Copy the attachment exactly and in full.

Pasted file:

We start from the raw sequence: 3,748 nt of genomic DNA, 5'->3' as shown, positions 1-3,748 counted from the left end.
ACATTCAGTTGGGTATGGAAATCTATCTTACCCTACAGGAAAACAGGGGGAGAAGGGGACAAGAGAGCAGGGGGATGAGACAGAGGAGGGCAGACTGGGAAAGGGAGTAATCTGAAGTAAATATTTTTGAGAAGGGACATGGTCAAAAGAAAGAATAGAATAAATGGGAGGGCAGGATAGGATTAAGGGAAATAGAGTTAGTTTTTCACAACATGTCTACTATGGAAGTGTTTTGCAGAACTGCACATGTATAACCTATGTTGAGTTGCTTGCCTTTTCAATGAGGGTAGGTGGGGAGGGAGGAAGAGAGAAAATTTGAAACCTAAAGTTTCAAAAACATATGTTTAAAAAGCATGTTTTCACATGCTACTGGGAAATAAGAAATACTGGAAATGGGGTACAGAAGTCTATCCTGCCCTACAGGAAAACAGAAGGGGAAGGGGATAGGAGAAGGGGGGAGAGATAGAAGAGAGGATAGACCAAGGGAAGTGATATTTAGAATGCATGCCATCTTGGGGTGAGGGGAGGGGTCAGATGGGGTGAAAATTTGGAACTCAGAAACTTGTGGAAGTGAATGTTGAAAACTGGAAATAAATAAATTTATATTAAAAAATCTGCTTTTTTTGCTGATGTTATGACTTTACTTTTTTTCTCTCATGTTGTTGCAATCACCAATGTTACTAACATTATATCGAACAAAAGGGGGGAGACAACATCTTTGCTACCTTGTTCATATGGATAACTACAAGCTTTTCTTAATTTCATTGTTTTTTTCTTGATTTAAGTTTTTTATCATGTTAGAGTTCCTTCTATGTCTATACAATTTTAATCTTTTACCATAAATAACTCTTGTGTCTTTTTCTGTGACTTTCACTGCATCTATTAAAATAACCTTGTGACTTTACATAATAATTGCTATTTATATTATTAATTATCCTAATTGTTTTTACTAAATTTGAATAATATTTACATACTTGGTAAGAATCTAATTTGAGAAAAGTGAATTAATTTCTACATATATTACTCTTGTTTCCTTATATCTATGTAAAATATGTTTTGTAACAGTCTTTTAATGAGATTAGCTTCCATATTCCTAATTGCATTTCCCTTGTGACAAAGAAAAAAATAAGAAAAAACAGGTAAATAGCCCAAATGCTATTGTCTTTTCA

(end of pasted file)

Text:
We start from the raw sequence: 3,748 nt of genomic DNA, 5'->3' as shown, positions 1-3,748 counted from the left end.
ACATTCAGTTGGGTATGGAAATCTATCTTACCCTACAGGAAAACAGGGGGAGAAGGGGACAAGAGAGCAGGGGGATGAGACAGAGGAGGGCAGACTGGGAAAGGGAGTAATCTGAAGTAAATATTTTTGAGAAGGGACATGGTCAAAAGAAAGAATAGAATAAATGGGAGGGCAGGATAGGATTAAGGGAAATAGAGTTAGTTTTTCACAACATGTCTACTATGGAAGTGTTTTGCAGAACTGCACATGTATAACCTATGTTGAGTTGCTTGCCTTTTCAATGAGGGTAGGTGGGGAGGGAGGAAGAGAGAAAATTTGAAACCTAAAGTTTCAAAAACATATGTTTAAAAAGCATGTTTTCACATGCTACTGGGAAATAAGAAATACTGGAAATGGGGTACAGAAGTCTATCCTGCCCTACAGGAAAACAGAAGGGGAAGGGGATAGGAGAAGGGGGGAGAGATAGAAGAGAGGATAGACCAAGGGAAGTGATATTTAGAATGCATGCCATCTTGGGGTGAGGGGAGGGGTCAGATGGGGTGAAAATTTGGAACTCAGAAACTTGTGGAAGTGAATGTTGAAAACTGGAAATAAATAAATTTATATTAAAAAATCTGCTTTTTTTGCTGATGTTATGACTTTACTTTTTTTCTCTCATGTTGTTGCAATCACCAATGTTACTAACATTATATCGAACAAAAGGGGGGAGACAACATCTTTGCTACCTTGTTCATATGGATAACTACAAGCTTTTCTTAATTTCATTGTTTTTTTCTTGATTTAAGTTTTTTATCATGTTAGAGTTCCTTCTATGTCTATACAATTTTAATCTTTTACCATAAATAACTCTTGTGTCTTTTTCTGTGACTTTCACTGCATCTATTAAAATAACCTTGTGACTTTACATAATAATTGCTATTTATATTATTAATTATCCTAATTGTTTTTACTAAATTTGAATAATATTTACATACTTGGTAAGAATCTAATTTGAGAAAAGTGAATTAATTTCTACATATATTACTCTTGTTTCCTTATATCTATGTAAAATATGTTTTGTAACAGTCTTTTAATGAGATTAGCTTCCATATTCCTAATTGCATTTCCCTTGTGACAAAGAAAAAAATAAGAAAAAACAGGTAAATAGCCCAAATGCTATTGTCTTTTCA